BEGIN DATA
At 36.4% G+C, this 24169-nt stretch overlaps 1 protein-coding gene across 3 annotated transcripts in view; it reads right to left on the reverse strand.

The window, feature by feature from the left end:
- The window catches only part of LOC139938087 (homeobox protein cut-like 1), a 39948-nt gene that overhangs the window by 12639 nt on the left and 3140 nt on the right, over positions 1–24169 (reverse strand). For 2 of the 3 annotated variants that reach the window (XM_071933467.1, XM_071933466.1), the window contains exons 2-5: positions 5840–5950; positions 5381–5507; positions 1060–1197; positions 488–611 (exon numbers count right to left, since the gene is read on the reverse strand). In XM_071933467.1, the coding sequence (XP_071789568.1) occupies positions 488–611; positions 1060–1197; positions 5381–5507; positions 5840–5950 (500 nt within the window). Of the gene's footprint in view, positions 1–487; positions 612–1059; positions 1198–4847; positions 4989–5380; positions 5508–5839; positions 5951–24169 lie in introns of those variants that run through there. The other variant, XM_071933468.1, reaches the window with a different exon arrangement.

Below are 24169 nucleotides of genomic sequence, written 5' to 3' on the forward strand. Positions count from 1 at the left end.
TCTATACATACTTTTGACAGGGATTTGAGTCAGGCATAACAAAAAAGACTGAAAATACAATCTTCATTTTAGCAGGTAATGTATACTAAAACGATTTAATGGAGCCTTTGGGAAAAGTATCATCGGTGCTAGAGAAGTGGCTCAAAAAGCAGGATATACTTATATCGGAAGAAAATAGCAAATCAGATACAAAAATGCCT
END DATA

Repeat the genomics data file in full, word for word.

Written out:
At 36.4% G+C, this 24169-nt stretch overlaps 1 protein-coding gene across 3 annotated transcripts in view; it reads right to left on the reverse strand.

The window, feature by feature from the left end:
- The window catches only part of LOC139938087 (homeobox protein cut-like 1), a 39948-nt gene that overhangs the window by 12639 nt on the left and 3140 nt on the right, over positions 1–24169 (reverse strand). For 2 of the 3 annotated variants that reach the window (XM_071933467.1, XM_071933466.1), the window contains exons 2-5: positions 5840–5950; positions 5381–5507; positions 1060–1197; positions 488–611 (exon numbers count right to left, since the gene is read on the reverse strand). In XM_071933467.1, the coding sequence (XP_071789568.1) occupies positions 488–611; positions 1060–1197; positions 5381–5507; positions 5840–5950 (500 nt within the window). Of the gene's footprint in view, positions 1–487; positions 612–1059; positions 1198–4847; positions 4989–5380; positions 5508–5839; positions 5951–24169 lie in introns of those variants that run through there. The other variant, XM_071933468.1, reaches the window with a different exon arrangement.

Below are 24169 nucleotides of genomic sequence, written 5' to 3' on the forward strand. Positions count from 1 at the left end.
TCTATACATACTTTTGACAGGGATTTGAGTCAGGCATAACAAAAAAGACTGAAAATACAATCTTCATTTTAGCAGGTAATGTATACTAAAACGATTTAATGGAGCCTTTGGGAAAAGTATCATCGGTGCTAGAGAAGTGGCTCAAAAAGCAGGATATACTTATATCGGAAGAAAATAGCAAATCAGATACAAAAATGCCT